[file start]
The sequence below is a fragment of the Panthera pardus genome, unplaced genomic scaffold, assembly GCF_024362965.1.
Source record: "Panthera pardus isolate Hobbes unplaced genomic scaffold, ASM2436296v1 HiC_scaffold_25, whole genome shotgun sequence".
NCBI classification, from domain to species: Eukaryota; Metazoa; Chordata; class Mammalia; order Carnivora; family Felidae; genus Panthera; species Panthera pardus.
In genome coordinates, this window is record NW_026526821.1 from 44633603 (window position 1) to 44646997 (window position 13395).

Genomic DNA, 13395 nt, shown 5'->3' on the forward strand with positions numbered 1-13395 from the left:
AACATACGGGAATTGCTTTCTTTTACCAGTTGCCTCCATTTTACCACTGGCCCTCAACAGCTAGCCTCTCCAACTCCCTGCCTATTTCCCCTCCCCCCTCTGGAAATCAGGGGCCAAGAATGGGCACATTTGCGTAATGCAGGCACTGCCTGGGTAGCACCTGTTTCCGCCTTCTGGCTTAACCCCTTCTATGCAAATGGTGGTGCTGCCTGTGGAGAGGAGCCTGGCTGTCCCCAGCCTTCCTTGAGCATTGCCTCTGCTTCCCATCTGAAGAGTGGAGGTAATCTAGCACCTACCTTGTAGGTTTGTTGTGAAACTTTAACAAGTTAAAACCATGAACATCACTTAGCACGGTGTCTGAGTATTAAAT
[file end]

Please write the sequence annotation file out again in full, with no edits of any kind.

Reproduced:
The sequence below is a fragment of the Panthera pardus genome, unplaced genomic scaffold, assembly GCF_024362965.1.
Source record: "Panthera pardus isolate Hobbes unplaced genomic scaffold, ASM2436296v1 HiC_scaffold_25, whole genome shotgun sequence".
NCBI classification, from domain to species: Eukaryota; Metazoa; Chordata; class Mammalia; order Carnivora; family Felidae; genus Panthera; species Panthera pardus.
In genome coordinates, this window is record NW_026526821.1 from 44633603 (window position 1) to 44646997 (window position 13395).

Genomic DNA, 13395 nt, shown 5'->3' on the forward strand with positions numbered 1-13395 from the left:
AACATACGGGAATTGCTTTCTTTTACCAGTTGCCTCCATTTTACCACTGGCCCTCAACAGCTAGCCTCTCCAACTCCCTGCCTATTTCCCCTCCCCCCTCTGGAAATCAGGGGCCAAGAATGGGCACATTTGCGTAATGCAGGCACTGCCTGGGTAGCACCTGTTTCCGCCTTCTGGCTTAACCCCTTCTATGCAAATGGTGGTGCTGCCTGTGGAGAGGAGCCTGGCTGTCCCCAGCCTTCCTTGAGCATTGCCTCTGCTTCCCATCTGAAGAGTGGAGGTAATCTAGCACCTACCTTGTAGGTTTGTTGTGAAACTTTAACAAGTTAAAACCATGAACATCACTTAGCACGGTGTCTGAGTATTAAAT